WMU News

Climate is ripe for classroom censorship

Aug. 9, 1999

KALAMAZOO -- In a climate where public schools are under considerable scrutiny, teachers are realizing the need to explain carefully what they teach and why, according to Dr. Ellen H. Brinkley, WMU professor of English and author of "Caught Off Guard: Teachers Rethinking Censorship and Controversy." While parents seldom question the medication and treatment doctors prescribe for their children, parents today sometimes resist teaching methods that differ from those they remember from their own school days.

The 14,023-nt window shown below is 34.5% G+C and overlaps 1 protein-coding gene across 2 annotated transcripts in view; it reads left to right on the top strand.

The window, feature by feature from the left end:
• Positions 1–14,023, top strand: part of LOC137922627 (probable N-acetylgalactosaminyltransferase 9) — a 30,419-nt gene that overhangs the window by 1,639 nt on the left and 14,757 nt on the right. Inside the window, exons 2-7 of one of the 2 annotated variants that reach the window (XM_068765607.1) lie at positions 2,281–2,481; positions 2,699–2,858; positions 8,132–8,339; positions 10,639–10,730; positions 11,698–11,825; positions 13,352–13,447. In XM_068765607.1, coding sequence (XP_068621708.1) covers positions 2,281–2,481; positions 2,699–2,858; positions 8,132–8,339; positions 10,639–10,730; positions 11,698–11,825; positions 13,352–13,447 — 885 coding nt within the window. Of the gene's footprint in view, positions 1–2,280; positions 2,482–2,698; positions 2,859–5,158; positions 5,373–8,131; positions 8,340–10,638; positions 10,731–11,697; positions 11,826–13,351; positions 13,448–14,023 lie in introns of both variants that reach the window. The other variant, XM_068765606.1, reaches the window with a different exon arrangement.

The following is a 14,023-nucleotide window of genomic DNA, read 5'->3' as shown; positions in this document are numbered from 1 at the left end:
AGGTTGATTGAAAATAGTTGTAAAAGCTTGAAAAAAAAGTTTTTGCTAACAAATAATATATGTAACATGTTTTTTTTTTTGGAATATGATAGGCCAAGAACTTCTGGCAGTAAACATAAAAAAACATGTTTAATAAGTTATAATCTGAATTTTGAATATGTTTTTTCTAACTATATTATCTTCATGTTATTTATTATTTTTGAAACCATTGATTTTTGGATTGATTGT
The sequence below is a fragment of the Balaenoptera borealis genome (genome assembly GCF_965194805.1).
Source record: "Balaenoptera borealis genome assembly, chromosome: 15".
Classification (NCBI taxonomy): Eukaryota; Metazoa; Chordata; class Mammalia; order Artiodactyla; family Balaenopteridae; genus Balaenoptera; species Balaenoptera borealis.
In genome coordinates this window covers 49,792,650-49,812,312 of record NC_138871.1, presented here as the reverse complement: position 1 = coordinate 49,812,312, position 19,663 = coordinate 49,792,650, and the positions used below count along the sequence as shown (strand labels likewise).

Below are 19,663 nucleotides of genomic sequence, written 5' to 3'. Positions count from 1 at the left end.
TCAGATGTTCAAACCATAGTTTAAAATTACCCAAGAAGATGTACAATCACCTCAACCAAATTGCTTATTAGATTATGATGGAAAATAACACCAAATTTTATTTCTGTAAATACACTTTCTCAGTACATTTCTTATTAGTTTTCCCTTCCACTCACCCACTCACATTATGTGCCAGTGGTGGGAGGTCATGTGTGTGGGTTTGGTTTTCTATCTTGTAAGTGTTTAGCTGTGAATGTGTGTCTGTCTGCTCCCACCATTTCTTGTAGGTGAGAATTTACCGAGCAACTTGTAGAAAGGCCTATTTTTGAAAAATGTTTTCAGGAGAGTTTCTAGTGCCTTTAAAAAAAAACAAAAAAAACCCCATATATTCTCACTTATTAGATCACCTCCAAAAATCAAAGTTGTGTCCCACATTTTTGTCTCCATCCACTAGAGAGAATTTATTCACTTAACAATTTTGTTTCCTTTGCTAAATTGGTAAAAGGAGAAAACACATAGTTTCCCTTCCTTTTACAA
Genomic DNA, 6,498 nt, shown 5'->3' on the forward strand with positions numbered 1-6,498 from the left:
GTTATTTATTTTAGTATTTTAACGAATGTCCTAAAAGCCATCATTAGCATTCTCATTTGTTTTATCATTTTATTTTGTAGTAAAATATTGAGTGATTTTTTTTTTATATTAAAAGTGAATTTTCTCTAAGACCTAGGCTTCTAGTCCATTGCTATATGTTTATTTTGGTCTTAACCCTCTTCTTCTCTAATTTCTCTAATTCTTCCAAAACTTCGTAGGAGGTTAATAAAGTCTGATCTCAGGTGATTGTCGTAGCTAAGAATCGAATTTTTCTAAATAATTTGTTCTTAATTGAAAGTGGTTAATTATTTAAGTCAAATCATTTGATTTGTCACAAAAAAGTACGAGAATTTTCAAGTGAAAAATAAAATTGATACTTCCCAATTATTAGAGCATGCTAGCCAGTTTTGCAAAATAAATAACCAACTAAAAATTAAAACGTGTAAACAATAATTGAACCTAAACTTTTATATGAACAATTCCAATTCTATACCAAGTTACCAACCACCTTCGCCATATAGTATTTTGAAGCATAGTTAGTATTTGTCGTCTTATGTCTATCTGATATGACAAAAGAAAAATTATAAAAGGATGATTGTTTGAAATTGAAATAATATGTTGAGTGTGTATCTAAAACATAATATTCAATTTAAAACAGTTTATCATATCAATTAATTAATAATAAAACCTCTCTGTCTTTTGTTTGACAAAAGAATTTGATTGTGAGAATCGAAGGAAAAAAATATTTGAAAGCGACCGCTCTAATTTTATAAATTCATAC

"There's less willingness to accept teachers' word that what they have chosen is the best," Brinkley says.

The result can be censorship of curriculum materials or broader controversy within a school district. In such a climate, teachers shouldn't simply try to "play it safe," Brinkley cautions. Instead, they need to work with parents, administrators and others who challenge what they do in the classroom. Brinkley's book helps teachers understand the climate of controversy and "know when and how to resist and when and how to seek alternatives."

Media contact: Mark Schwerin, 616 387-8400, mark.schwerin@wmich.edu

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